The Black Lives Matter movement has sparked global conversations about racial inequality. The Asian community in the US is now confronted with fighting  systemic racism against the Black community, while fighting its own battles against racial discrimination.

The Asian “model minority” narrative has been re-examined by many over the last few months. “Model minority” is a label that’s often attached to the Asian-American community. It is usually interpreted as the view that Asian immigrants are polite, law-abiding, generally successful, and pull-yourselves-up-by-your-bootstraps model citizens.

Recently, more members of the Asian community are thinking critically about the ways this narrative has been used to drive a wedge between the Asian community and other minority groups, particularly the Black and Latinx communities.

Aleyah Aragon, a fourth-year bioengineering major at Northeastern University, identifies as a Filipina-American. She urges members of the Asian community to dig deep and ask themselves how they may have been complicit in perpetuating the anti-Black narrative.

“By not rejecting the idea of being the model minority, and believing we’re being treated as the “best” minority, many Asians believe that then maybe, just maybe, we can be treated like white people,” she said. “We have to stop kidding ourselves by thinking that staying silent will maintain our chances of not being treated like other racial minorities. Even thinking like that insinuates that people understand that racial minorities are being treated as less than, so why not do something about it?”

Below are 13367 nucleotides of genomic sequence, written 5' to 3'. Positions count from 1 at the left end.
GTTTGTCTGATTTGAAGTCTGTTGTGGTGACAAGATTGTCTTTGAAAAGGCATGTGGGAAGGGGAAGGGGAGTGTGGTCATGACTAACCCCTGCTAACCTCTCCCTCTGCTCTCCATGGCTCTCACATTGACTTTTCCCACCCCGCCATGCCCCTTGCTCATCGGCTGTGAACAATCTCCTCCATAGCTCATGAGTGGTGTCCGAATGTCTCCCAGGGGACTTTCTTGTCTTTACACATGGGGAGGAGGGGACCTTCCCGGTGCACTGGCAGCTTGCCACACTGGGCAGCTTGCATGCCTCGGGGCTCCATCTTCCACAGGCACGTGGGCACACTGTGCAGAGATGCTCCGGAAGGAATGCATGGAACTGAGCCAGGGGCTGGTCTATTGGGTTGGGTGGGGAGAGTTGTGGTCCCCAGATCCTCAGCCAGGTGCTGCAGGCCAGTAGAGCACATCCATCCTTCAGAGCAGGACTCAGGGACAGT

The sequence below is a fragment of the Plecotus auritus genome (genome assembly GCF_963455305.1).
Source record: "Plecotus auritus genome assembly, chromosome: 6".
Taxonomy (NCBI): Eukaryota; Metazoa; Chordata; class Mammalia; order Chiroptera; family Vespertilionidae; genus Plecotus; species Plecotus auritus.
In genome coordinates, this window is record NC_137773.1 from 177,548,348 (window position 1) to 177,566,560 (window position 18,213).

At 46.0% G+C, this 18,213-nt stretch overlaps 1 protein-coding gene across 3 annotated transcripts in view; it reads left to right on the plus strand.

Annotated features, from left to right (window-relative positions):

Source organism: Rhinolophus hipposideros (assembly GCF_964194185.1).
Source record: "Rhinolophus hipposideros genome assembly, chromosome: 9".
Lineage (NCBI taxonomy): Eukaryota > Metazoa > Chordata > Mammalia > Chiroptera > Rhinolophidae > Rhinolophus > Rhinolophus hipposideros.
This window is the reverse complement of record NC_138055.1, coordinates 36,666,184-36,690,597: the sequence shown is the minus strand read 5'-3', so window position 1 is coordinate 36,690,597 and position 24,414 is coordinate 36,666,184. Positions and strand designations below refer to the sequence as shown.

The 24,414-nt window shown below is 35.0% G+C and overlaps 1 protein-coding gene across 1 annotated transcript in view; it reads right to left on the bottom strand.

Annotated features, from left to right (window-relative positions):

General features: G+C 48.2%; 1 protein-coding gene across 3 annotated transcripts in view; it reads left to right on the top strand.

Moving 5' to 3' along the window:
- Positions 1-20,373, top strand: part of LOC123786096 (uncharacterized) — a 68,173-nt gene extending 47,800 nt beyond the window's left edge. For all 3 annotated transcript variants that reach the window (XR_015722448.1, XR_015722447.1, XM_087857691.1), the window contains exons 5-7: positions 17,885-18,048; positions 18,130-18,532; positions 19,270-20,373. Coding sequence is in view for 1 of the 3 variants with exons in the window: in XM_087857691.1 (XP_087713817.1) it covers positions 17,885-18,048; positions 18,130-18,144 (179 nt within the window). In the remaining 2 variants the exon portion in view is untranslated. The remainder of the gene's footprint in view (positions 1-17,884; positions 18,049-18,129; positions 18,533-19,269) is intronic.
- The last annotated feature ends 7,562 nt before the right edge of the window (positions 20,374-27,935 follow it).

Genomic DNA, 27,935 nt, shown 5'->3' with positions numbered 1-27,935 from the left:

Aragon said a defining part of being an Asian-American is whether you are brown-skinned or fair-skinned. As a brown-skinned Asian herself, she argues that there is deep-seated colorism in the Asian community.

She and others argue that there is a general belief that the fairer one’s skin, the more advantageous and beautiful it is. She describes bleaching skin creams in Asia to be as common a practice as tanning beds as in the US.

Claire Blaufox is the president of the Chinese Student Association at Northeastern, or CSA, as well as a member of the Pan Asian American Council’s Asian-American Taskforce, or AATF. AATF was created over the summer in response to BLM, and it conducts workshops to encourage difficult conversations about the Asian community’s role in racism against other minority communities, specifically Black and Latinx. A recent workshop unpacked the model minority narrative and the ways it perpetuates anti-Black sentiment.

Blaufox is a third-year chemical engineering major who identifies ethnically as Chinese and Ashkenazi Jewish. She believes that she can give an interesting perspective on the Asian-American experience, especially growing up as someone who was perceived as racially ambiguous.

Blaufox said that when she was young, people were confused by her race, so some felt comfortable being more vocally racist towards her.  As she grew up, Blaufox felt she was more often perceived as an Asian woman. As the social and cultural climate changed, she has seen and heard fewer racist acts and words directed toward her.

Blaufox has been pleasantly surprised to see so many of her friends becoming involved in social justice movements, particularly those concerning race. They attend protests and read material to educate themselves on various issues. However, she also encourages the Asian-American community to be louder, more vocal, and to stand up for other minority communities; it’s time to get angry.